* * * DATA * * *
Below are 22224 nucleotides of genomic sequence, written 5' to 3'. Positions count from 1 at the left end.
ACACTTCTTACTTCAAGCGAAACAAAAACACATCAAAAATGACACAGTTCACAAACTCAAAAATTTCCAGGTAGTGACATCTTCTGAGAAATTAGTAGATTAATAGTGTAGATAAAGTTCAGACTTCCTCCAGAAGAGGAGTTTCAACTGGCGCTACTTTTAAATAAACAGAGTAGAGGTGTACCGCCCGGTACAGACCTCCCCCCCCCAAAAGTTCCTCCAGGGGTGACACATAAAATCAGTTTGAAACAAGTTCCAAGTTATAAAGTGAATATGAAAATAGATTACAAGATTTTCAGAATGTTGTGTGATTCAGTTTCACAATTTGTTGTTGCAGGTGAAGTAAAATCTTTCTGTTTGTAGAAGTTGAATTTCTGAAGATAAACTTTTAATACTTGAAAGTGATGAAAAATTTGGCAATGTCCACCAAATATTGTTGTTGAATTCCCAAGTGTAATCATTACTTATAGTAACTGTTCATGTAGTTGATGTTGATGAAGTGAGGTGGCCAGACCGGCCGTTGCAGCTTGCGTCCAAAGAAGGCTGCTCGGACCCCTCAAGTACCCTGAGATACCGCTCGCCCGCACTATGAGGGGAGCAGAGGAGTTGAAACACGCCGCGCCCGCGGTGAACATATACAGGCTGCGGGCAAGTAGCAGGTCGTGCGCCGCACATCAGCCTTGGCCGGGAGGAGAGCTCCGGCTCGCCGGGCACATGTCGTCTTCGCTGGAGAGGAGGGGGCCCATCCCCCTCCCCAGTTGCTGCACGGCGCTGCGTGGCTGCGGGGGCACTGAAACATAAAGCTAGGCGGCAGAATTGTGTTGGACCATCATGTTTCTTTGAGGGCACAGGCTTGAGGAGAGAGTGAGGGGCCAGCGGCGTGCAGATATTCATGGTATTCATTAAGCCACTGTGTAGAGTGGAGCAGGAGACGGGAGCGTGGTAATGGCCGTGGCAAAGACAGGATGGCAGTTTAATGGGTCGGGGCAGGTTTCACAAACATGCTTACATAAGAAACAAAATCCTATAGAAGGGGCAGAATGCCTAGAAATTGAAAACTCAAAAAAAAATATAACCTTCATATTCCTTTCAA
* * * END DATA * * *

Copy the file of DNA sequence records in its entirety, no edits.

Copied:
Below are 22224 nucleotides of genomic sequence, written 5' to 3'. Positions count from 1 at the left end.
ACACTTCTTACTTCAAGCGAAACAAAAACACATCAAAAATGACACAGTTCACAAACTCAAAAATTTCCAGGTAGTGACATCTTCTGAGAAATTAGTAGATTAATAGTGTAGATAAAGTTCAGACTTCCTCCAGAAGAGGAGTTTCAACTGGCGCTACTTTTAAATAAACAGAGTAGAGGTGTACCGCCCGGTACAGACCTCCCCCCCCCAAAAGTTCCTCCAGGGGTGACACATAAAATCAGTTTGAAACAAGTTCCAAGTTATAAAGTGAATATGAAAATAGATTACAAGATTTTCAGAATGTTGTGTGATTCAGTTTCACAATTTGTTGTTGCAGGTGAAGTAAAATCTTTCTGTTTGTAGAAGTTGAATTTCTGAAGATAAACTTTTAATACTTGAAAGTGATGAAAAATTTGGCAATGTCCACCAAATATTGTTGTTGAATTCCCAAGTGTAATCATTACTTATAGTAACTGTTCATGTAGTTGATGTTGATGAAGTGAGGTGGCCAGACCGGCCGTTGCAGCTTGCGTCCAAAGAAGGCTGCTCGGACCCCTCAAGTACCCTGAGATACCGCTCGCCCGCACTATGAGGGGAGCAGAGGAGTTGAAACACGCCGCGCCCGCGGTGAACATATACAGGCTGCGGGCAAGTAGCAGGTCGTGCGCCGCACATCAGCCTTGGCCGGGAGGAGAGCTCCGGCTCGCCGGGCACATGTCGTCTTCGCTGGAGAGGAGGGGGCCCATCCCCCTCCCCAGTTGCTGCACGGCGCTGCGTGGCTGCGGGGGCACTGAAACATAAAGCTAGGCGGCAGAATTGTGTTGGACCATCATGTTTCTTTGAGGGCACAGGCTTGAGGAGAGAGTGAGGGGCCAGCGGCGTGCAGATATTCATGGTATTCATTAAGCCACTGTGTAGAGTGGAGCAGGAGACGGGAGCGTGGTAATGGCCGTGGCAAAGACAGGATGGCAGTTTAATGGGTCGGGGCAGGTTTCACAAACATGCTTACATAAGAAACAAAATCCTATAGAAGGGGCAGAATGCCTAGAAATTGAAAACTCAAAAAAAAATATAACCTTCATATTCCTTTCAA